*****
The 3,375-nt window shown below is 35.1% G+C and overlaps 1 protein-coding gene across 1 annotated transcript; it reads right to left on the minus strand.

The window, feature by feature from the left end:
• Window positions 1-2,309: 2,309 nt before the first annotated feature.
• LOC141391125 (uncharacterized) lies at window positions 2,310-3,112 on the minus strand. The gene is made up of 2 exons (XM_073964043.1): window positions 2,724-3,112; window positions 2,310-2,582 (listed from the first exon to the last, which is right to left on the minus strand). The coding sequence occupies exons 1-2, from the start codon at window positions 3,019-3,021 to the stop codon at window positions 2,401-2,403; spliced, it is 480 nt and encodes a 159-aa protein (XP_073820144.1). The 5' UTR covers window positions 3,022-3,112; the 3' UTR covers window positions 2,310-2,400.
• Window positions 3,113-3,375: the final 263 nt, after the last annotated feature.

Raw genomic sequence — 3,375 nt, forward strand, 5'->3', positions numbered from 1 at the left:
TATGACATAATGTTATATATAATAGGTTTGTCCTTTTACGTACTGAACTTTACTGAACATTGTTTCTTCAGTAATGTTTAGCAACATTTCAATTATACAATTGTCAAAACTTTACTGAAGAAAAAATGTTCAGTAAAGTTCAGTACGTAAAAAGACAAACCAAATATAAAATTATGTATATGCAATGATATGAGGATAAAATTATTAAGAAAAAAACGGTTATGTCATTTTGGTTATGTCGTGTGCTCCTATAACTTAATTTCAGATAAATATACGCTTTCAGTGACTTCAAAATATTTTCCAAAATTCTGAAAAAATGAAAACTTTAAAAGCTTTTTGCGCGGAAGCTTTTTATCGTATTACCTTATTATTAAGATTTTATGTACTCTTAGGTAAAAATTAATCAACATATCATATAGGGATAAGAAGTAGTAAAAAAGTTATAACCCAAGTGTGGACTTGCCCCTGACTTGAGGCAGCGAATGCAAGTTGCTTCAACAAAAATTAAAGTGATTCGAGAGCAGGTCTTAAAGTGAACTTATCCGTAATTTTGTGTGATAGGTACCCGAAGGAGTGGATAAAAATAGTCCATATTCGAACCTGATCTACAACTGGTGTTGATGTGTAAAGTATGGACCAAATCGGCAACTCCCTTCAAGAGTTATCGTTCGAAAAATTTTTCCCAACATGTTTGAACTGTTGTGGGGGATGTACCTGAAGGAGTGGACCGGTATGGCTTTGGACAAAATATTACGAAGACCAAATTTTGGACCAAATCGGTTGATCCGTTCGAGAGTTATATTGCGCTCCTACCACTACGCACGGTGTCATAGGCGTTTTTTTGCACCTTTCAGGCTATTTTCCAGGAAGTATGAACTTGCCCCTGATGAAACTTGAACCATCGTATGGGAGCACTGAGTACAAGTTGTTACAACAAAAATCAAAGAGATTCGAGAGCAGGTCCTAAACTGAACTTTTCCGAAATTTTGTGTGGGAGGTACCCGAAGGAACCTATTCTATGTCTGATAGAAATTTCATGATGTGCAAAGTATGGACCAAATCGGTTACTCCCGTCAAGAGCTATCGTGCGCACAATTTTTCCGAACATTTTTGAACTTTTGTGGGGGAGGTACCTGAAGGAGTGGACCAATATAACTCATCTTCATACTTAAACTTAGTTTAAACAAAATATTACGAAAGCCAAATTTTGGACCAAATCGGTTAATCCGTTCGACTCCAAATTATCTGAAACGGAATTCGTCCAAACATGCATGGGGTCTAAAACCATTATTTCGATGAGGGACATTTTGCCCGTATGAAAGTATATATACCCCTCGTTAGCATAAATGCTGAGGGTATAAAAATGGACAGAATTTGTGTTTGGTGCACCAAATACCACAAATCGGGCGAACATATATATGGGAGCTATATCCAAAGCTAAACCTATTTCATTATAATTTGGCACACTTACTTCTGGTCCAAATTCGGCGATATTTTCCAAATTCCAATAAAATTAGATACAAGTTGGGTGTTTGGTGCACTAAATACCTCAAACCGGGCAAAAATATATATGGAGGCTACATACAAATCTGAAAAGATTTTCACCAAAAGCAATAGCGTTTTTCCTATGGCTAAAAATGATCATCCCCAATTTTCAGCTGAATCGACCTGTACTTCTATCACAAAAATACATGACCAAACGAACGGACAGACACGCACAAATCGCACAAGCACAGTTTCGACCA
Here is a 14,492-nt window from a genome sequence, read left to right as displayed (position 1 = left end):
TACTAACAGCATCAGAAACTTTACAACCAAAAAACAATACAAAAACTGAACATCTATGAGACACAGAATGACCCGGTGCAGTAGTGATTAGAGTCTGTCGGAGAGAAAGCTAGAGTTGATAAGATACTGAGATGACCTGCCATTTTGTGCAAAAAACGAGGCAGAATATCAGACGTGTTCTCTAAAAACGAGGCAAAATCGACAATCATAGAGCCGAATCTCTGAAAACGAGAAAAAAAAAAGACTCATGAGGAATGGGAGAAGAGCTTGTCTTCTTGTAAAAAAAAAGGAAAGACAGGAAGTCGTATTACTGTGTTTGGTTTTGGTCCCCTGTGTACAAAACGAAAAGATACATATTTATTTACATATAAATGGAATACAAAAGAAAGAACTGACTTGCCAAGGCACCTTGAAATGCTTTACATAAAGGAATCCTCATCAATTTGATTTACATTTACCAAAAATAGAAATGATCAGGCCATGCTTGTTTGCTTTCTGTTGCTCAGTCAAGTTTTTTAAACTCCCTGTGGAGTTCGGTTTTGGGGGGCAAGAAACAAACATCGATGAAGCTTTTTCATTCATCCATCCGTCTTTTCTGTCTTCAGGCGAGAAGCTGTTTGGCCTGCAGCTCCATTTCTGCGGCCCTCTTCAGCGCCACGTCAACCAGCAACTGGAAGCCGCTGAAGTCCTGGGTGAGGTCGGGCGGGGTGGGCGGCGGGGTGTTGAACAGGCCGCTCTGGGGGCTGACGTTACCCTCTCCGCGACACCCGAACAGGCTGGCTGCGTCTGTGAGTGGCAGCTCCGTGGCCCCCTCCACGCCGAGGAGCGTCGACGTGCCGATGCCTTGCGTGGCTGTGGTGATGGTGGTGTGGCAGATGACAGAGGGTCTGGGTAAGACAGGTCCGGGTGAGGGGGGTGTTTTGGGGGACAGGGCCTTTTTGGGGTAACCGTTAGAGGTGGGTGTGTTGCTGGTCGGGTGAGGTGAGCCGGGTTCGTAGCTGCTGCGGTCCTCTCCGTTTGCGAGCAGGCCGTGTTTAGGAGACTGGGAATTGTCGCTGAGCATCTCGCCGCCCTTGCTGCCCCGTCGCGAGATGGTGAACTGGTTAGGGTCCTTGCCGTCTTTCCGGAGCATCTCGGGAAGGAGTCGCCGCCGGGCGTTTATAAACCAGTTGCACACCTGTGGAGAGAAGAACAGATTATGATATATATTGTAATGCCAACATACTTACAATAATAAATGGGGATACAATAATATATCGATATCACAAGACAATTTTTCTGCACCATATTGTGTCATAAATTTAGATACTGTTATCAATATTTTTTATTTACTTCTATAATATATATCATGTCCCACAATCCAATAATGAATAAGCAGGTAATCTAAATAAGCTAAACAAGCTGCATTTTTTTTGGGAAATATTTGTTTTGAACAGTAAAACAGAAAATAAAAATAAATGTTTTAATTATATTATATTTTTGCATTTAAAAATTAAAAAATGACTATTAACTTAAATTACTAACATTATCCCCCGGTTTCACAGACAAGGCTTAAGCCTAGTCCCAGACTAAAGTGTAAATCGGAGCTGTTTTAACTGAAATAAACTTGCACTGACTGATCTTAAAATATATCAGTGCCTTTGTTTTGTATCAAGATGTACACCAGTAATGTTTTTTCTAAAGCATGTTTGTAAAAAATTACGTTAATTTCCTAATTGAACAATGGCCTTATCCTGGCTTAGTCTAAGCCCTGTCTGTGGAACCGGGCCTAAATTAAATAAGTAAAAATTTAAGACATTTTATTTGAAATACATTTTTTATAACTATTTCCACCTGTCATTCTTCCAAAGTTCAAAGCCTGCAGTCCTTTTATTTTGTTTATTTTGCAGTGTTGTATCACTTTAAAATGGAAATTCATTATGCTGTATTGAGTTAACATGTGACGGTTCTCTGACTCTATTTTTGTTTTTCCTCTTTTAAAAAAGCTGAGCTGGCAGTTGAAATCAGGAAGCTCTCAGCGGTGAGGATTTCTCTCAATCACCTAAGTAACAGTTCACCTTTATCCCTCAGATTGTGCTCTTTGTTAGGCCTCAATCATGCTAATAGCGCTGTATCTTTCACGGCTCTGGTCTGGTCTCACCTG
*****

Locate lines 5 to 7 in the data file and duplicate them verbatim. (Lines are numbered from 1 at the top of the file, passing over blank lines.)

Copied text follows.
• Window positions 3,113-3,375: the final 263 nt, after the last annotated feature.

Raw genomic sequence — 3,375 nt, forward strand, 5'->3', positions numbered from 1 at the left:
TATGACATAATGTTATATATAATAGGTTTGTCCTTTTACGTACTGAACTTTACTGAACATTGTTTCTTCAGTAATGTTTAGCAACATTTCAATTATACAATTGTCAAAACTTTACTGAAGAAAAAATGTTCAGTAAAGTTCAGTACGTAAAAAGACAAACCAAATATAAAATTATGTATATGCAATGATATGAGGATAAAATTATTAAGAAAAAAACGGTTATGTCATTTTGGTTATGTCGTGTGCTCCTATAACTTAATTTCAGATAAATATACGCTTTCAGTGACTTCAAAATATTTTCCAAAATTCTGAAAAAATGAAAACTTTAAAAGCTTTTTGCGCGGAAGCTTTTTATCGTATTACCTTATTATTAAGATTTTATGTACTCTTAGGTAAAAATTAATCAACATATCATATAGGGATAAGAAGTAGTAAAAAAGTTATAACCCAAGTGTGGACTTGCCCCTGACTTGAGGCAGCGAATGCAAGTTGCTTCAACAAAAATTAAAGTGATTCGAGAGCAGGTCTTAAAGTGAACTTATCCGTAATTTTGTGTGATAGGTACCCGAAGGAGTGGATAAAAATAGTCCATATTCGAACCTGATCTACAACTGGTGTTGATGTGTAAAGTATGGACCAAATCGGCAACTCCCTTCAAGAGTTATCGTTCGAAAAATTTTTCCCAACATGTTTGAACTGTTGTGGGGGATGTACCTGAAGGAGTGGACCGGTATGGCTTTGGACAAAATATTACGAAGACCAAATTTTGGACCAAATCGGTTGATCCGTTCGAGAGTTATATTGCGCTCCTACCACTACGCACGGTGTCATAGGCGTTTTTTTGCACCTTTCAGGCTATTTTCCAGGAAGTATGAACTTGCCCCTGATGAAACTTGAACCATCGTATGGGAGCACTGAGTACAAGTTGTTACAACAAAAATCAAAGAGATTCGAGAGCAGGTCCTAAACTGAACTTTTCCGAAATTTTGTGTGGGAGGTACCCGAAGGAACCTATTCTATGTCTGATAGAAATTTCATGATGTGCAAAGTATGGACCAAATCGGTTACTCCCGTCAAGAGCTATCGTGCGCACAATTTTTCCGAACATTTTTGAACTTTTGTGGGGGAGGTACCTGAAGGAGTGGACCAATATAACTCATCTTCATACTTAAACTTAGTTTAAACAAAATATTACGAAAGCCAAATTTTGGACCAAATCGGTTAATCCGTTCGACTCCAAATTATCTGAAACGGAATTCGTCCAAACATGCATGGGGTCTAAAACCATTATTTCGATGAGGGACATTTTGCCCGTATGAAAGTATATATACCCCTCGTTAGCATAAATGCTGAGGGTATAAAAATGGACAGAATTTGTGTTTGGTGCACCAAATACCACAAATCGGGCGAACATATATATGGGAGCTATATCCAAAGCTAAACCTATTTCATTATAATTTGGCACACTTACTTCTGGTCCAAATTCGGCGATATTTTCCAAATTCCAATAAAATTAGATACAAGTTGGGTGTTTGGTGCACTAAATACCTCAAACCGGGCAAAAATATATATGGAGGCTACATACAAATCTGAAAAGATTTTCACCAAAAGCAATAGCGTTTTTCCTATGGCTAAAAATGATCATCCCCAATTTTCAGCTGAATCGACCTGTACTTCTATCACAAAAATACATGACCAAACGAACGGACAGACACGCACAAATCGCACAAGCACAGTTTCGACCA